Traditionally, corporations have opted for the kowtower over the renegade—a pattern that frequently produces catastrophic results.

Case in Point: Apple

Take Apple, for example. Go back to 1985, when the Board is faced with a choice between Steve Jobs and CEO John Sculley, who had been specifically directed to “contain” Jobs and his cavalier tendency to lavish resources on new product ideas. The Board chose Sculley, and 13 years later, Sculley left the company $200 million in debt. Sure, Apple still had $2 billion in cash, but their reputation was on the decline along with profits, and it wasn’t until they brought Jobs back in 1997 that Apple’s brand, stock prices and profitability began to soar again.

What the Board had feared in Jobs is precisely what made him such a triumphant leader: he was daring, original, flexible and resilient—in other words, he was learning-agile.

What Is Learning Agility?

Researchers at the Center for Creative Leadership and Teachers College, Columbia University say learning-agile leaders are “continually able to jettison skills, perspectives and ideas that are no longer relevant and learn new ones that are.”

Flaum and Winkler summarize the findings on learning agility as “a mind-set and corresponding collection of practices that allow leaders to continually develop, grow and utilize new strategies that will equip them for the increasingly complex problems they face in their organizations.”

The researchers found that the single defining characteristic of non–learning-agile individuals is defensiveness. People who fear change, resist new experiences and respond negatively to critiques or challenges lack the resilience necessary to grow and, subsequently, learn.

Learning-agile leaders, on the other hand, solicit feedback and evolve to integrate what they’ve learned. This kind of emotional intelligence requires listening skills, empathy, imagination and humility.

See the white paper Learning About Learning Agility for more details.

Key Behaviors

Four key behaviors are associated with learning agility:

  • Innovation: People who think different are the revolutionaries who will change the course of your company’s history. You want the wave-makers and the earth-shakers—they’re the ones who are going to launch your organization to success.
  • Performance: The learning-agile cope marvelously with stress, adversity and uncharted territory. They don’t shatter when failure occurs but instead respond with elasticity and grace, deftly changing tack and perfecting a strategy based on what they’ve learned.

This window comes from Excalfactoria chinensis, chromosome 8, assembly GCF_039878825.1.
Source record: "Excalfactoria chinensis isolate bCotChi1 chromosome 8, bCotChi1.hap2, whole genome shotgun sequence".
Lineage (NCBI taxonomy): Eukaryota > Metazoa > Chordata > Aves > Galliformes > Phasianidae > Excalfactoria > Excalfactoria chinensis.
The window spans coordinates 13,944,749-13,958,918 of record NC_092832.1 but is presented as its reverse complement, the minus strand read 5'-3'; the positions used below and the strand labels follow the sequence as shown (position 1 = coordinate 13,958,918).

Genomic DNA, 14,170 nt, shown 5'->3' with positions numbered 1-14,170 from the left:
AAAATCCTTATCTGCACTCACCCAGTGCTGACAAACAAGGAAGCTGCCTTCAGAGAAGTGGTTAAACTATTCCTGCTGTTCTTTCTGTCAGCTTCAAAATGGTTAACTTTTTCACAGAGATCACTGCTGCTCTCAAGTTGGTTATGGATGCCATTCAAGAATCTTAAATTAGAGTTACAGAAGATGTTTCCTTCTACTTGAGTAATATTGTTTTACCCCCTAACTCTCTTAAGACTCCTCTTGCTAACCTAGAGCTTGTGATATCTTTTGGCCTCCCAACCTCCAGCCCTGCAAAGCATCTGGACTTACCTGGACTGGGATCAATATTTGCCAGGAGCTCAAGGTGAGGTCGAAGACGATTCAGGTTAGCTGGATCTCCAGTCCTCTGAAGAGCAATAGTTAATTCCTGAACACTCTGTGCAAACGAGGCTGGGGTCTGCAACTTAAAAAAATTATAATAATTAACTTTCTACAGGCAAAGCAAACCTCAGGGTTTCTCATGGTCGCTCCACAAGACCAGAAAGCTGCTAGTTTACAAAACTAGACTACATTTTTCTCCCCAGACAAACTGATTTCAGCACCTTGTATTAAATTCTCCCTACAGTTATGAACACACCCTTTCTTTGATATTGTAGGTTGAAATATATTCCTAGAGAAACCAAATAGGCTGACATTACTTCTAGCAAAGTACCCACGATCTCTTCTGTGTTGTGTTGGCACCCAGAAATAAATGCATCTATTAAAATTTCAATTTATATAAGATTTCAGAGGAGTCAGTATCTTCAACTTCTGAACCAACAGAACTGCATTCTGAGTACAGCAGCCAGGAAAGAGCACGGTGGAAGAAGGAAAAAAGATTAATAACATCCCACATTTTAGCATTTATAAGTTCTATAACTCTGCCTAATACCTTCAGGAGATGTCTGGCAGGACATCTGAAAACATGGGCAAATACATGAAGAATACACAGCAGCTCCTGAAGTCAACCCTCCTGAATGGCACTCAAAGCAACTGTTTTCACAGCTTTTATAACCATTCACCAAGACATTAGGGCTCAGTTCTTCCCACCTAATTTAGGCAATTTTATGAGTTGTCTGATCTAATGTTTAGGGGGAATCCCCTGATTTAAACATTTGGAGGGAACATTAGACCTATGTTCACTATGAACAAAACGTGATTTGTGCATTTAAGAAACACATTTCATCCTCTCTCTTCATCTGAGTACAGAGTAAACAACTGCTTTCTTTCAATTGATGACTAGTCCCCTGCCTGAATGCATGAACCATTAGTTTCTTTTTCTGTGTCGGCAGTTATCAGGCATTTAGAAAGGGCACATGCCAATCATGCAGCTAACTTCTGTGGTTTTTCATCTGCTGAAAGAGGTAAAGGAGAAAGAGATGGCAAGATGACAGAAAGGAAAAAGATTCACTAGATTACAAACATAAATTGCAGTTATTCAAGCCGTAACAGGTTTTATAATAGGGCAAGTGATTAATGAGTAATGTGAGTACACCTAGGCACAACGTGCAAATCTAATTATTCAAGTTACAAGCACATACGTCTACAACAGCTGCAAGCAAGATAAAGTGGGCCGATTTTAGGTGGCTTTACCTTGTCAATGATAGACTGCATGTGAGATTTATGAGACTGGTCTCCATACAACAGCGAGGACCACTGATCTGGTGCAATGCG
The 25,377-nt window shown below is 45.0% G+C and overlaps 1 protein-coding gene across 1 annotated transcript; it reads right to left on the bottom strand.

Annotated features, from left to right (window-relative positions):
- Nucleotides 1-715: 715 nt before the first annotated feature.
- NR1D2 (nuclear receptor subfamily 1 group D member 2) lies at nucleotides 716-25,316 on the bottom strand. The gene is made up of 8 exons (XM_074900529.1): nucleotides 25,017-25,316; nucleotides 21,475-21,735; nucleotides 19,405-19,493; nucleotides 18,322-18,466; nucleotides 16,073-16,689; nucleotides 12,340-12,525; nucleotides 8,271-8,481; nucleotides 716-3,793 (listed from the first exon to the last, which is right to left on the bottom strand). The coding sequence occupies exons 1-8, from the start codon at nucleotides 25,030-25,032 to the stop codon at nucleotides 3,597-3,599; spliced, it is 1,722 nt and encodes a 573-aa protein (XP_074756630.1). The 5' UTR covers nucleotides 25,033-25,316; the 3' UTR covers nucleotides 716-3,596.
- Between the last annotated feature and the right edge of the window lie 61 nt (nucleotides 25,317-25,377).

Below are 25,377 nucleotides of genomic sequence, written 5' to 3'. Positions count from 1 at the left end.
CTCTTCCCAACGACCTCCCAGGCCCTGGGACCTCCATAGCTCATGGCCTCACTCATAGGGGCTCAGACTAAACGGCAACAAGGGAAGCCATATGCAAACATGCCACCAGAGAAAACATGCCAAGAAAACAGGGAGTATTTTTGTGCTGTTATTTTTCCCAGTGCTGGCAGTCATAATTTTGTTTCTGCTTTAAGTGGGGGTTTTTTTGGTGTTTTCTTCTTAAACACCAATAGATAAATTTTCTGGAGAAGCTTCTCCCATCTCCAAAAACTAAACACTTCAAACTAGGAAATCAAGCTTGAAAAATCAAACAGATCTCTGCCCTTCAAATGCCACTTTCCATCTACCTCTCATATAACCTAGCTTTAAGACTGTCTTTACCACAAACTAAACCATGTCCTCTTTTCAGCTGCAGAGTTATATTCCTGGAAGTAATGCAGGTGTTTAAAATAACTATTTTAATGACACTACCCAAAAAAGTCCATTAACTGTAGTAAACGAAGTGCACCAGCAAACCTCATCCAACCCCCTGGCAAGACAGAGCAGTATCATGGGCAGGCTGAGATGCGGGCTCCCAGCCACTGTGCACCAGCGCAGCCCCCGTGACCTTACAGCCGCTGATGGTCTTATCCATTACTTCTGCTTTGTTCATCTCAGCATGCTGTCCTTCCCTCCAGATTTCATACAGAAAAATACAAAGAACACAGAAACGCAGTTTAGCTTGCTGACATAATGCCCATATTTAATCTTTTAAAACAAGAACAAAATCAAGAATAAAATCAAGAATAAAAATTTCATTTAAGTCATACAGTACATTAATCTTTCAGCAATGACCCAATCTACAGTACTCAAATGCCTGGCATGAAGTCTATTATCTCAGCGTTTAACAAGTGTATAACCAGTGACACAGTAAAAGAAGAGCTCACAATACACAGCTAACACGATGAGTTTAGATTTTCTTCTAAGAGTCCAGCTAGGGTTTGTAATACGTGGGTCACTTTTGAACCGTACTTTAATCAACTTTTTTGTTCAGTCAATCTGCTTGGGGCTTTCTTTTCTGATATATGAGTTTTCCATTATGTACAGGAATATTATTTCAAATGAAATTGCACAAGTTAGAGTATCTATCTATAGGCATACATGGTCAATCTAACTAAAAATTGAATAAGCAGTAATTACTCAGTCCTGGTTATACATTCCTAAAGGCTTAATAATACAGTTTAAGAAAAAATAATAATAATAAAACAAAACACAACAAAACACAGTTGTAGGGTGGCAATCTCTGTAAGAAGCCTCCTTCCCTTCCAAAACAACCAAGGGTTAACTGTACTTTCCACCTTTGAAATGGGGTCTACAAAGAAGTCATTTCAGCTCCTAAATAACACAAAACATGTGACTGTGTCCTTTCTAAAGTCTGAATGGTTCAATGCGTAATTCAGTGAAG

• Reflection: This, again, is where emotional intelligence comes in, specifically self-awareness, according to studies by Green Peak Partners identifying this as the top predictor of success in executive leaders. This quality enables the learning-agile to self-assess, seek feedback and modify their behavior.
  • Risk: Learning-agile individuals don’t take foolhardy risks, but they also don’t let fear or caution prevent them from seizing opportunity. They welcome new experiences and constantly seek out ways to stretch themselves and their team. They court failure, knowing they will always learn from it and do better in future. Like the phoenix rising from its ashes, the learning-agile person grows more confident, resilient and astute with each stumble.

The Connection Between Emotional Intelligence and Learning Agility

In their 1990 article “Emotional Intelligence,” Peter Salovey and John D. Mayer define EI as “the subset of social intelligence that involves the ability to monitor one’s own and others’ feelings and emotions, to discriminate among them and to use this information to guide one’s thinking and actions.”

Flaum and Winkler suggest self-monitoring and managing your emotions both require learning agility, making it crucial to emotional intelligence. They also connect it to superior listening skills.

Do You Want to Become More Learning-Agile?

A coach can help you learn how to innovate, perform, reflect and take risks that will stretch you as well as showing you how to shed obstructive qualities like defensiveness.